How to Avoid the Pitfalls of a Short Sale

Though an attractive option, due diligence is key

Tips for Sellers

Don’t assume you need a short sale. Talk to a real estate agent and find out what your home is worth. “If you have enough equity, try to sell your home on the open market,” Riles advises.

Open the lines of communication early.
Once you know you need to pursue a short sale, be sure you are communicating with your lender on a regular basis. “This can mean the difference between foreclosure and getting your sale done,” Riles says.

Have your documentation ready. You will need several documents including tax returns, pay stubs, bank statements, and other important forms, and they must have the proper signatures.

Be prepared for last-minute changes at closing. “Usually the closing attorney is seeking approvals from the seller’s lender, the buyer’s lender, and of course the parties in the deal,” says Wood. “With so many people to appease, oftentimes the figures will change frequently as you approach closing.”

Resources

National Association of Realtors’ Field Guide to Short Sales

HUD Guide to Avoiding Foreclosure

Making Home Affordable Program

Freddie Mac Guide to Avoid Foreclosure

WEALTH FOR LIFE PRINCIPLES

1. I Will Live Within My Means
2. I Will Maximize My Income Potential Through Education and Training
3. I Will Effectively Manage My Budget, Credit, Debt, and Tax Obligations
4. I Will Save At Least 10% of My Income
5. I Will Use Homeownership as a Foundation For Building Wealth
6. I Will Devise An Investment Plan For My Retirement Needs And Childrens’ Education
7. I Will Ensure That My Entire Family Adheres To Sensible Money Management Principles
8. I Will Support the Creation and Growth of Minority-Owned Businesses
9. I Will Guarantee My Wealth Is Passed On To Future Generations Through Proper Insurance And Estate Planning

10. I Will Strengthen My Community Through Philanthropy

For more on short sales and buying distressed properties, check out the September 2009 issue of Black Enterprise magazine.

Pages: 1 2
ACROSS THE WEB
  • Anthony Hall

    Thank you for reporting on this timely subject as many homeowners, myself included, have faced or are facing this complex decision.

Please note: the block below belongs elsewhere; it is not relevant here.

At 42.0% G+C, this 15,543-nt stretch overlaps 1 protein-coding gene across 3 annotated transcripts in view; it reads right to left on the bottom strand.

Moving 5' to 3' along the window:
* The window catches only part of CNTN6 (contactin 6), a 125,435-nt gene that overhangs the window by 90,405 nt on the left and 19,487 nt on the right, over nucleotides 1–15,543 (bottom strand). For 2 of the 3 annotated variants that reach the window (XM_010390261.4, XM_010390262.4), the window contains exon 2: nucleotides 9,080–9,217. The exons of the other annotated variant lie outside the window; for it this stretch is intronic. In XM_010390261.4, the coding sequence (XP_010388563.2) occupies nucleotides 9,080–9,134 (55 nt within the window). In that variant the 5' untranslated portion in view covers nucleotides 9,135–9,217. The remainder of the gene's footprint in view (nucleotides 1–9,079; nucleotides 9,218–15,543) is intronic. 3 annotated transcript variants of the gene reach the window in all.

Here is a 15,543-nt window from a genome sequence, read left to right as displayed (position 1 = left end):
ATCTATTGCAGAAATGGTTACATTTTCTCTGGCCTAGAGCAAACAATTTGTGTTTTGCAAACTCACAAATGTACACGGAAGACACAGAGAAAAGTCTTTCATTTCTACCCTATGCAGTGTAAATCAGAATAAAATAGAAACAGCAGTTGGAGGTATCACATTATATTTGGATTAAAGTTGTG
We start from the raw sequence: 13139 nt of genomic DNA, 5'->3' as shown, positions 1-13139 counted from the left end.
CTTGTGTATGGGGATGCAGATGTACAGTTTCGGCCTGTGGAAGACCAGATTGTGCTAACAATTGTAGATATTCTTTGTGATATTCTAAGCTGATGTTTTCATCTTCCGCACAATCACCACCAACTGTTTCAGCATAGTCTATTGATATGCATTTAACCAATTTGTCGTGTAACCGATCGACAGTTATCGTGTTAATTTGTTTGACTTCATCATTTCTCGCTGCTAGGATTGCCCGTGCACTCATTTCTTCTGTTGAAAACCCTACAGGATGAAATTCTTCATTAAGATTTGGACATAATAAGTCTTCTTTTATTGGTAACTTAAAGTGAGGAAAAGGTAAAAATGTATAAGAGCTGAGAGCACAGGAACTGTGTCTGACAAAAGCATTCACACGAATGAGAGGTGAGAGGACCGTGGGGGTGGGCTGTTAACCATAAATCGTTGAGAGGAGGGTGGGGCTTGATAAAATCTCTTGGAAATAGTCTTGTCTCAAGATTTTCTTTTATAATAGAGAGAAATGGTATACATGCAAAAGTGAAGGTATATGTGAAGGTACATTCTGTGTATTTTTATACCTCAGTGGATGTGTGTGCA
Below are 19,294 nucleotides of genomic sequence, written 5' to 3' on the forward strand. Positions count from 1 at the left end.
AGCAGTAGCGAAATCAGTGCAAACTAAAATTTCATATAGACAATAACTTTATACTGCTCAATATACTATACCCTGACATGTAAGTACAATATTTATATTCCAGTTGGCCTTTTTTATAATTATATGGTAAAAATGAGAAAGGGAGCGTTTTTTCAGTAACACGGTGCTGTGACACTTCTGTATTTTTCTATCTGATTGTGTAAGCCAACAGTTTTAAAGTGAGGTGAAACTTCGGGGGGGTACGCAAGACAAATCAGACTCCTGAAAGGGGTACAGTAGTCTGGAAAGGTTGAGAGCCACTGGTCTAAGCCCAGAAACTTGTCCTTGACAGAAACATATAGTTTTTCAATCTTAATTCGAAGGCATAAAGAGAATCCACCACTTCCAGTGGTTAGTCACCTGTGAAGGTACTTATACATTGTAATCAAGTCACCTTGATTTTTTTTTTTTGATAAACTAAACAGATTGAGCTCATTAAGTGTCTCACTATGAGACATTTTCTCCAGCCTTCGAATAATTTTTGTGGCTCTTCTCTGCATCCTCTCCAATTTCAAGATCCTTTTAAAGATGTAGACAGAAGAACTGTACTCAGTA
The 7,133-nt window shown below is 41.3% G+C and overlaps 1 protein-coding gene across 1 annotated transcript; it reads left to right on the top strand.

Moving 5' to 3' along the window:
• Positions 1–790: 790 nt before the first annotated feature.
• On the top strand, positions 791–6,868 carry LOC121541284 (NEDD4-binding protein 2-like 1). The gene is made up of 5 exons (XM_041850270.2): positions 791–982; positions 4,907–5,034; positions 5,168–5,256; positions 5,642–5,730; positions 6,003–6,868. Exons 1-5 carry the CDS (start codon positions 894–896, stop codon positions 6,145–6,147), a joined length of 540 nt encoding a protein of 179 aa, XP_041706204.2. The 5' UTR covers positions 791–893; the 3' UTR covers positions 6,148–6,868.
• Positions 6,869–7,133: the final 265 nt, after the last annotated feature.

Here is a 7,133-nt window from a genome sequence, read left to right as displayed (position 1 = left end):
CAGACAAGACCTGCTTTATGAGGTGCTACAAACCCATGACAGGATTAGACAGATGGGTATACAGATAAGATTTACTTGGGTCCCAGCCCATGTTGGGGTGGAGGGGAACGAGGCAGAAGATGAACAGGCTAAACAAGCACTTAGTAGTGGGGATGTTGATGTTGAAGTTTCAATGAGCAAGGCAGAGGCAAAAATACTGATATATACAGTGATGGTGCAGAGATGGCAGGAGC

While informative, you left out a couple of important points for sellers and buyers to look out for when considering short sale as an option.

    This is especially true if the home in question is in foreclosure due to the sub prime lending fiasco, Option ARM or other such questionable home purchasing practices:

    1. Are there more than one loan on the home? In some instances, the real estate agent and/or mortgage broker may have negotiated 100% financing through an 80/20 loan. This means there are two loans that need to be resolved in a short sale.

    If the both loans are held by the same lender, then the process should be fairly straight forward, but still subject to the delays mentioned in the article.

    However, the original lender may have sold one or both loans to investors and if they are split up, it could be impossible to get the holder of the junior loan to agree to right off the loss.

    This goes for foreclosures as well. Often times the holder of the smaller loan continues to bill the former homeowner, even though a house has been foreclosed and then sold at auction. You might consider this as a topic for another article.

    2. The seller may have to count the deficit (the difference between short sale price and amount owed to lender) as income on their taxes for the year the house sells.

    With the fall in home values in states like California, Florida & Nevada, that could be over $100K added to the seller’s Adjusted Gross Income, which they will owe taxes on.

    This crisis is far from over, but with articles like these that serve as a resource and guide, many existing and prospective homeowners will be helped to navigate these treacherous waters.

    Kind regards,
    Anthony Hall
    Cleveland, OH